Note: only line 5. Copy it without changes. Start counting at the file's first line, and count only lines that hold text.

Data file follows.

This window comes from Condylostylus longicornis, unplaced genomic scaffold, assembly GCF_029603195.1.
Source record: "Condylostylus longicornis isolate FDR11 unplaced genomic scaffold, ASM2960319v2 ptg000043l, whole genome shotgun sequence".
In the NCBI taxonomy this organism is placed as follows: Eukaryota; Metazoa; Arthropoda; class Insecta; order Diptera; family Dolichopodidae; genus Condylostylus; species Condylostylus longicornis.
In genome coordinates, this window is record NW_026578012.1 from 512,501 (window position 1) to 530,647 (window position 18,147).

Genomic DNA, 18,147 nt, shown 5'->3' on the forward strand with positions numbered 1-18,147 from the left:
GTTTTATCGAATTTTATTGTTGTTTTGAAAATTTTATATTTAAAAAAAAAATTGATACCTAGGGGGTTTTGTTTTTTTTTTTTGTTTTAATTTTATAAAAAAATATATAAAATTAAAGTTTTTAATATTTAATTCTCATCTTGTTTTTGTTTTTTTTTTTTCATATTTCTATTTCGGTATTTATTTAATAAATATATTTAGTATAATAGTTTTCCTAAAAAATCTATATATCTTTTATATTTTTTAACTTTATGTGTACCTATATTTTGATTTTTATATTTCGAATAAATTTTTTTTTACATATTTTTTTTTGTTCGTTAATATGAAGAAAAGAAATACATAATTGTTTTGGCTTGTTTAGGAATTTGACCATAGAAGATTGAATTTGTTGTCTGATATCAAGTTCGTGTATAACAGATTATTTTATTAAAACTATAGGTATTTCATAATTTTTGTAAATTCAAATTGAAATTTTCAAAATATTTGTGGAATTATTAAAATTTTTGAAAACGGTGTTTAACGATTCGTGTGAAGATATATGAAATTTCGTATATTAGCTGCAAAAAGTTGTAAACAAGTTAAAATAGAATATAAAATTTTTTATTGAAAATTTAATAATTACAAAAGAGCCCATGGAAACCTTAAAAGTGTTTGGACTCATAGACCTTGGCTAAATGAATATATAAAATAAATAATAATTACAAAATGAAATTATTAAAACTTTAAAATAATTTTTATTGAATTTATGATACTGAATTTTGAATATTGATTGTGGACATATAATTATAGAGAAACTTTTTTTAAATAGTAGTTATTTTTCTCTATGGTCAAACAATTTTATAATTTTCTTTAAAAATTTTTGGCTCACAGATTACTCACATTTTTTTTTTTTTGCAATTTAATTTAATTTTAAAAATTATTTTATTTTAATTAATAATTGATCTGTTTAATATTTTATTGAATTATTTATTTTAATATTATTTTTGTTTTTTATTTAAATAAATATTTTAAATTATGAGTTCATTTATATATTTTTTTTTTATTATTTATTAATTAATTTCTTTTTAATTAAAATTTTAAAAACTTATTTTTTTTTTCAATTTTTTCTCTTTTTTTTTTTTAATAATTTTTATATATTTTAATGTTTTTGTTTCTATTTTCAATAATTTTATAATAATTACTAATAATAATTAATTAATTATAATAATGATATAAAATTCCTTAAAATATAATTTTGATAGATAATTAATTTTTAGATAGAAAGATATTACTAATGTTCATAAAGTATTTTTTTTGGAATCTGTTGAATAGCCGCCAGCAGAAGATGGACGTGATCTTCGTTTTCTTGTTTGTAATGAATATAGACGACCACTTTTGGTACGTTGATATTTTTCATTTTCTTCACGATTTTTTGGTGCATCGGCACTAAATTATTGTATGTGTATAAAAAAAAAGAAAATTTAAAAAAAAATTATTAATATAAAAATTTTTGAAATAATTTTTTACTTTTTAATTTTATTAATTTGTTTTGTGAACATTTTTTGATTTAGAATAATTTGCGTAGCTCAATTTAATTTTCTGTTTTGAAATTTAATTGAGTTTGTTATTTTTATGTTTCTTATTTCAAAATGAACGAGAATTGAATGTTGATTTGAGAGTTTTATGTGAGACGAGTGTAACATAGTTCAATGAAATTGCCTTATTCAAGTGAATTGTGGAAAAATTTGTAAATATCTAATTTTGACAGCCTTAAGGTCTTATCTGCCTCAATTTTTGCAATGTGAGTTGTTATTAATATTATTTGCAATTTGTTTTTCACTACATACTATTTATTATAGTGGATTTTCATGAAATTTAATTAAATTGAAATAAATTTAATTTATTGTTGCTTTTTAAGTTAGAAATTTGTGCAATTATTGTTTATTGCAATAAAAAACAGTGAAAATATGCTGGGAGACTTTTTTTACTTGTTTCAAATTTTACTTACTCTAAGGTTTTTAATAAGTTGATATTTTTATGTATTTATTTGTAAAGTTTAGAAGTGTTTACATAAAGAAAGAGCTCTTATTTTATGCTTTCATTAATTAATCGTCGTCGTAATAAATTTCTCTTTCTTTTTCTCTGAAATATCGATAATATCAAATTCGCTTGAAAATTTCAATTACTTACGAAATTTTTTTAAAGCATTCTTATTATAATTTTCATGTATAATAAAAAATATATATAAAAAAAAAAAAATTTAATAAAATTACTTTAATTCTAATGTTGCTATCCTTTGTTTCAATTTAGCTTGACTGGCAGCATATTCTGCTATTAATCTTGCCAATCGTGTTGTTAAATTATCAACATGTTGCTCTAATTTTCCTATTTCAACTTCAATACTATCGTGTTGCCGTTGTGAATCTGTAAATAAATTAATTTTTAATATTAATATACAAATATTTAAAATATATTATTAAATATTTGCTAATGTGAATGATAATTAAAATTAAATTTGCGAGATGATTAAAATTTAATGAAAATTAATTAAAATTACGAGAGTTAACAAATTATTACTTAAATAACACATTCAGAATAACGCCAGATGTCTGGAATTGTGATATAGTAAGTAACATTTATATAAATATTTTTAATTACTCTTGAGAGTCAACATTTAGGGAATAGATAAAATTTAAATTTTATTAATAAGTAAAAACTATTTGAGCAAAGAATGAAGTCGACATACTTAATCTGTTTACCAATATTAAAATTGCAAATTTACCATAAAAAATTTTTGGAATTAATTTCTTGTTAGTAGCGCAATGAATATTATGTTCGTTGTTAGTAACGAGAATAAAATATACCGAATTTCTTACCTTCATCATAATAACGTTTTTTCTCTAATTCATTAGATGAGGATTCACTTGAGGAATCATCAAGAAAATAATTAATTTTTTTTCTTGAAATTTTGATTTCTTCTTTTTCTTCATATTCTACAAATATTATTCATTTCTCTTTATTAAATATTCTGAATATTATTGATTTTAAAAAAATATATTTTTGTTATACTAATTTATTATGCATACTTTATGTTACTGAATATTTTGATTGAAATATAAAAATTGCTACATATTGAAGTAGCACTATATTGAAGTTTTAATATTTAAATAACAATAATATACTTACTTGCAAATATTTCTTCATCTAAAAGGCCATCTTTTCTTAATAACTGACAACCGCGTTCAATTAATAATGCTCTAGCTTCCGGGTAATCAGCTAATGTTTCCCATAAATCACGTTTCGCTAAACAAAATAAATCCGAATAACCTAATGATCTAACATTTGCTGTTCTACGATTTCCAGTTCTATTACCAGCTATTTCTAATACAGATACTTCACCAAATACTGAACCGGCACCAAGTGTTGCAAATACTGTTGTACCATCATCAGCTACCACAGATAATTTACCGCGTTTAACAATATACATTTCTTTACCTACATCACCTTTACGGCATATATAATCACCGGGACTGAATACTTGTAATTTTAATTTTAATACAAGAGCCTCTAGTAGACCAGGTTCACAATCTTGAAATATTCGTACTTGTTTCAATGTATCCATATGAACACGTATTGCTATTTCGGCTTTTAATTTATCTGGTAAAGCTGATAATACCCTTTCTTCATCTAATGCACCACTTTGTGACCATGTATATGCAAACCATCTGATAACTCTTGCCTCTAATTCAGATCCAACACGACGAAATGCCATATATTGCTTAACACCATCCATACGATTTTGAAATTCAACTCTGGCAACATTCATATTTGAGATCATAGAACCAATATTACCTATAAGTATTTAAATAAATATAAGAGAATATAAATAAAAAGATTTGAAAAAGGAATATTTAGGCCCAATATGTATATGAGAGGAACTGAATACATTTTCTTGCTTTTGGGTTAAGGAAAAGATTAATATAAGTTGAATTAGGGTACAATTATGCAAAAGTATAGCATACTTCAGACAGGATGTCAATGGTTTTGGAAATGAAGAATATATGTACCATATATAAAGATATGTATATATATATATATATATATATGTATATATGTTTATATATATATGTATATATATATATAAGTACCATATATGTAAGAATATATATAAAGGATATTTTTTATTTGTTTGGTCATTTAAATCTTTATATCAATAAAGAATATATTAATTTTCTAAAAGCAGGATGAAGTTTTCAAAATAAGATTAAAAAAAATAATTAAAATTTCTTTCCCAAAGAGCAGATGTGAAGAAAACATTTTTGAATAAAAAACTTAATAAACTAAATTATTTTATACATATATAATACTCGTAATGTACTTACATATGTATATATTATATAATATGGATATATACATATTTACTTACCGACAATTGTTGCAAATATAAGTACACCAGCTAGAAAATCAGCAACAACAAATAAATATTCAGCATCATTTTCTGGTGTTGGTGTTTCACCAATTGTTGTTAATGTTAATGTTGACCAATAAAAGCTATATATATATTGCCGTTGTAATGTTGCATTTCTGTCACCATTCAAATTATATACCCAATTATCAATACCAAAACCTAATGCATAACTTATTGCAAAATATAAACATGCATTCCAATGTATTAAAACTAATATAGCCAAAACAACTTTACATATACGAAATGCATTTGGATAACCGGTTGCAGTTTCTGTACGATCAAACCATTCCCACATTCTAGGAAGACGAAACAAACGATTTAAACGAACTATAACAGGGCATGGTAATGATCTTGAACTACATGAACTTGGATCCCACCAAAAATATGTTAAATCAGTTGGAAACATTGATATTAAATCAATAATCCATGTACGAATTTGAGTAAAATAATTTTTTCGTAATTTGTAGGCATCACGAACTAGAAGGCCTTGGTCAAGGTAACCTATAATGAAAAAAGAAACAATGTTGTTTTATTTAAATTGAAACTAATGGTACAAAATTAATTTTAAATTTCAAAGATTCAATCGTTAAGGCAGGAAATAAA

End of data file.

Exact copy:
Genomic DNA, 18,147 nt, shown 5'->3' on the forward strand with positions numbered 1-18,147 from the left: